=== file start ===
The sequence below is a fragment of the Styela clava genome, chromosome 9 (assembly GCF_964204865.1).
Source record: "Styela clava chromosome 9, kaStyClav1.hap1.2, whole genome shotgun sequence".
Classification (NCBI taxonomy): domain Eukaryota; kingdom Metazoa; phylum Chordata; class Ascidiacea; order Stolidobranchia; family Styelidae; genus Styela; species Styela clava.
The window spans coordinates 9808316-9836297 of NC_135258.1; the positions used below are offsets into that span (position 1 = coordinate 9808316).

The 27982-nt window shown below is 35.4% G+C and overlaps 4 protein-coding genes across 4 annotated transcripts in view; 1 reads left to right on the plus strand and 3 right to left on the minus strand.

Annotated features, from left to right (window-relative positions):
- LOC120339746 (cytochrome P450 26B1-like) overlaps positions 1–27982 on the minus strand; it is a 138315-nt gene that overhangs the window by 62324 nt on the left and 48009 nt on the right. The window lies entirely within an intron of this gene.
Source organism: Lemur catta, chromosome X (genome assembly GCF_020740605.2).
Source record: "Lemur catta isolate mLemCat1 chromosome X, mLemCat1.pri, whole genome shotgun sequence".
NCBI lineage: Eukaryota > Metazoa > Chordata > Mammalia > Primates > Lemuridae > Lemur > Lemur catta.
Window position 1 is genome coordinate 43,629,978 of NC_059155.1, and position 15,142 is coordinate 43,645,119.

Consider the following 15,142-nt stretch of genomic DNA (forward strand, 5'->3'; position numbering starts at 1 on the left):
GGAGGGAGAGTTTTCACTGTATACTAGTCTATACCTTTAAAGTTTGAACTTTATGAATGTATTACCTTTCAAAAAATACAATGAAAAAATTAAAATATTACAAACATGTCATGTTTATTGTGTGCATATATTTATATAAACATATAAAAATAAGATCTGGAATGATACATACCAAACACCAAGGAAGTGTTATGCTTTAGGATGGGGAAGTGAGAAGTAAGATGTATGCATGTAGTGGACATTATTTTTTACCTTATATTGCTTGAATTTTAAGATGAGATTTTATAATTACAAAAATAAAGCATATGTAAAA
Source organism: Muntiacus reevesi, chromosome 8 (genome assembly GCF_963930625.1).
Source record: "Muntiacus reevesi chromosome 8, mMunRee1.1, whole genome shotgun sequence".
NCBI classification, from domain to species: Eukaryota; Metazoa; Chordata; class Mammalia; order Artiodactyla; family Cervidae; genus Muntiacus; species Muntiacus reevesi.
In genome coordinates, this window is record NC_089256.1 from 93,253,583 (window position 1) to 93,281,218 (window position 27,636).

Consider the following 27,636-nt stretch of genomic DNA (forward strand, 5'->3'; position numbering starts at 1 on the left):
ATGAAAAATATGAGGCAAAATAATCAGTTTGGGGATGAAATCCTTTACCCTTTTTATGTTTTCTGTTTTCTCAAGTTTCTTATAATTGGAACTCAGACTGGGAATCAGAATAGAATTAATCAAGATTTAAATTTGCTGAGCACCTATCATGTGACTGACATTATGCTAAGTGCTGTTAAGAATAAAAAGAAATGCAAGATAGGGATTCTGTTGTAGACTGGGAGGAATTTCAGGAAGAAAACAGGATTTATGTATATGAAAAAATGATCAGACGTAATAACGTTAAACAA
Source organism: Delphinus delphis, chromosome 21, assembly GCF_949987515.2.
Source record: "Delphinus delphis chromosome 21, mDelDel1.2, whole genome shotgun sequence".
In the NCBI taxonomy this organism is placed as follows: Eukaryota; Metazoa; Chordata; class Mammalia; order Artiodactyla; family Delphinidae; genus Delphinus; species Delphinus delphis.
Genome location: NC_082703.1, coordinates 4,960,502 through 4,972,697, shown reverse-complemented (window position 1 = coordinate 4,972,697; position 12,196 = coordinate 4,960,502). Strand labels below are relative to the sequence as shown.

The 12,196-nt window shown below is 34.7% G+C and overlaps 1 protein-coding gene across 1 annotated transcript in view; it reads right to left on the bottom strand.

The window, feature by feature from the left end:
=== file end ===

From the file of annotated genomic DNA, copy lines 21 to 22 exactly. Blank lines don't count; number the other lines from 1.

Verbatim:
Source record: "Delphinus delphis chromosome 21, mDelDel1.2, whole genome shotgun sequence".
In the NCBI taxonomy this organism is placed as follows: Eukaryota; Metazoa; Chordata; class Mammalia; order Artiodactyla; family Delphinidae; genus Delphinus; species Delphinus delphis.